The ground had been soaked by a heavy rain the night before and a sun that wasn’t warm enough to dry the puddles that had been created on the field.
Despite the wet conditions, the Southern Boone County football team had already stormed to an early lead over Winfield in the district semifinals game.
Senior kicker Parker Boyce attempted two field goals earlier in the game and was preparing for a kickoff, setting the ball on the tee and taking three steps back, two over.
At the sound of the whistle, the ball sailed, but it didn’t sail as far as it typically does for the all-state kicker. This kickoff landed in the arms of a Winfield returner outside the end zone, where he rushed for a short gain to the 22-yard line.
Frustration was evident in Boyce’s body language as he jogged back to the sideline.
For him, used to kicking the ball out of the end zone and forcing touchbacks, giving the opposition a chance to return a kickoff was something he just didn’t do. It was like letting down his team.
But that’s not the only reason a touchback means so much to this kicker.
“It kind of sucks when I miss. It all means more,” Boyce said.
They just mean more.
Since his sophomore year of high school, every kick has meant more than a game of football for Parker. After signing up with Kick-It, he has raised money during the football season for pediatric cancer research.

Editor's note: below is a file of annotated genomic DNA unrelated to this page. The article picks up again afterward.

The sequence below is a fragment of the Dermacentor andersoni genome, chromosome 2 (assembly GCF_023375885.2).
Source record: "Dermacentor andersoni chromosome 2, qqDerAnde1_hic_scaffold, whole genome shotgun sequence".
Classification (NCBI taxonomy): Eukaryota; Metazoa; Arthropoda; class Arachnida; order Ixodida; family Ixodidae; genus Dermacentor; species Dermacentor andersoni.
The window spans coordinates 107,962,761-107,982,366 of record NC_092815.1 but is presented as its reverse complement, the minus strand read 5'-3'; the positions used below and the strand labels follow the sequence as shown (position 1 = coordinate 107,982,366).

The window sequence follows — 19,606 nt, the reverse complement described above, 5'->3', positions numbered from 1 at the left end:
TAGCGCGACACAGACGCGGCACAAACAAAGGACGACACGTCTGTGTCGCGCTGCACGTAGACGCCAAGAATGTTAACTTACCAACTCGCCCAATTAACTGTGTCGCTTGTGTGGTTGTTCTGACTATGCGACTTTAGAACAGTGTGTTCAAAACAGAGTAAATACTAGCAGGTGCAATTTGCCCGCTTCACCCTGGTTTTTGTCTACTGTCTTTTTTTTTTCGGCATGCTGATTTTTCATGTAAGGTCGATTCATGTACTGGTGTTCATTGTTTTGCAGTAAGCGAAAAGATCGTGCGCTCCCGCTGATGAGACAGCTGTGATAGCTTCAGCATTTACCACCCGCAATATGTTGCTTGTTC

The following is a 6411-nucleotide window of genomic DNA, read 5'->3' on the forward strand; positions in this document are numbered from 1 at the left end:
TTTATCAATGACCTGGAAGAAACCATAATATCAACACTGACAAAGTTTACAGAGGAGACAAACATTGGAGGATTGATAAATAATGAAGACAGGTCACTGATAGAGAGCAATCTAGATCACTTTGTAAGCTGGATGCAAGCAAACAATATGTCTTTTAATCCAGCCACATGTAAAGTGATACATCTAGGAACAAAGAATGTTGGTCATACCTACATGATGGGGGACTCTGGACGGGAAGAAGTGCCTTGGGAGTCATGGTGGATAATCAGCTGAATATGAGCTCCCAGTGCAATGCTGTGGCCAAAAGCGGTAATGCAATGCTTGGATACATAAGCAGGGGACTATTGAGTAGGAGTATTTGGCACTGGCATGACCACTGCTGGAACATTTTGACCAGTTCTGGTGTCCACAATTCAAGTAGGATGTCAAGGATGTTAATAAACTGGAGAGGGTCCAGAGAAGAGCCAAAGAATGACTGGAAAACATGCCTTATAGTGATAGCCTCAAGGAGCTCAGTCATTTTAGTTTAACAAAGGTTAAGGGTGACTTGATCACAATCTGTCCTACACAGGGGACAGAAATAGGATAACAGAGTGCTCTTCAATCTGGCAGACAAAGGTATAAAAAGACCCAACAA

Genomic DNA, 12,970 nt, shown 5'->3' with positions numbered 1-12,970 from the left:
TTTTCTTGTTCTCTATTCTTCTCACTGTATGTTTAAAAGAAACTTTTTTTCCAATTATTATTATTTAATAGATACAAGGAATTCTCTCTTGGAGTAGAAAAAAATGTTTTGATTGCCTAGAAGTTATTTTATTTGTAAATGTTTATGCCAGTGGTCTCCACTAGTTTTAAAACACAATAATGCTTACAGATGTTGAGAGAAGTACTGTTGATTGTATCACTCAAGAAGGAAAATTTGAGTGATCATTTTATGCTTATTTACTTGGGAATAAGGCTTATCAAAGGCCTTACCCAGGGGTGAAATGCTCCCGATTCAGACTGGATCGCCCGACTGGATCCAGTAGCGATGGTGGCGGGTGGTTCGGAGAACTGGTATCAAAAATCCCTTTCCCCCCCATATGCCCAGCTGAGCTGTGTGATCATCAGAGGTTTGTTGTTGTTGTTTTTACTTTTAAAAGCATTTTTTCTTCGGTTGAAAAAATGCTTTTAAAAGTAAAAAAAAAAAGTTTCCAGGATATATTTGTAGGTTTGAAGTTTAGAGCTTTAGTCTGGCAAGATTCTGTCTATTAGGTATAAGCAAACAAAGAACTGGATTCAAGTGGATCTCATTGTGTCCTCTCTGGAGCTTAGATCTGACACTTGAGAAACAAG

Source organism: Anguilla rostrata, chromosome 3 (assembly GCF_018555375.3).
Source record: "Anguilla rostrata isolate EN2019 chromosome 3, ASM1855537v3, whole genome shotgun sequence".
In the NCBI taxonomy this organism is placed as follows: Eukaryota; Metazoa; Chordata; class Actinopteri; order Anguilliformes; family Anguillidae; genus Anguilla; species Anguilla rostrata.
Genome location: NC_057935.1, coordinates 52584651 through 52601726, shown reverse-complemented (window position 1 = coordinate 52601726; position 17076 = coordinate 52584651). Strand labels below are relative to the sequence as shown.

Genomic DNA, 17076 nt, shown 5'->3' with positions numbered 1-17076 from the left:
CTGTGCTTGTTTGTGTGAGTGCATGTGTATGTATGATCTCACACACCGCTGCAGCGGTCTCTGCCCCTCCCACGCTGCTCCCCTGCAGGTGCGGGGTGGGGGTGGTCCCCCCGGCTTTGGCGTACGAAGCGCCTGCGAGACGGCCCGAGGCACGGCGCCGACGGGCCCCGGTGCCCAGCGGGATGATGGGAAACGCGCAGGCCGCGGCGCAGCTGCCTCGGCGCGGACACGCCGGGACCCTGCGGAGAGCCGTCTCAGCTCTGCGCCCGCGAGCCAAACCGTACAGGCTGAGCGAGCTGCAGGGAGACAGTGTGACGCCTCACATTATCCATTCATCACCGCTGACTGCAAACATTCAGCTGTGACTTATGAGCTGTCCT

In the three years his campaign has been active, he and the Southern Boone High School community have raised over $7,500 for research. That funds over three weeks’ worth of research for a field that receives the smallest percentage of money in overall cancer funding. He’s one of two high school kickers in the state of Missouri and the only one in mid-Missouri that has used the football season to raise money with Kick-It.
Parker began kicking at a young age and grew to love the special teams position that is held by humble, straightforward guys that are reliable and consistent players. Looking to strengthen his craft, he and his father traveled to a Kohl’s Professional Kicking, Punting and Longsnapping camp in the summer of 2016.
It was at this camp that, as a young player who had just completed his first year in high school, Boyce was looking for a chance to ease his nerves and occupy his mind. He found that relief in an informational stand set up by Kick-It. “I signed up and I knew it was just so easy. All I had to do was play football and people would donate money for this cause. It was like, ‘Why wouldn’t I do it?’” he said.
~ Read the full story in today’s Journal ~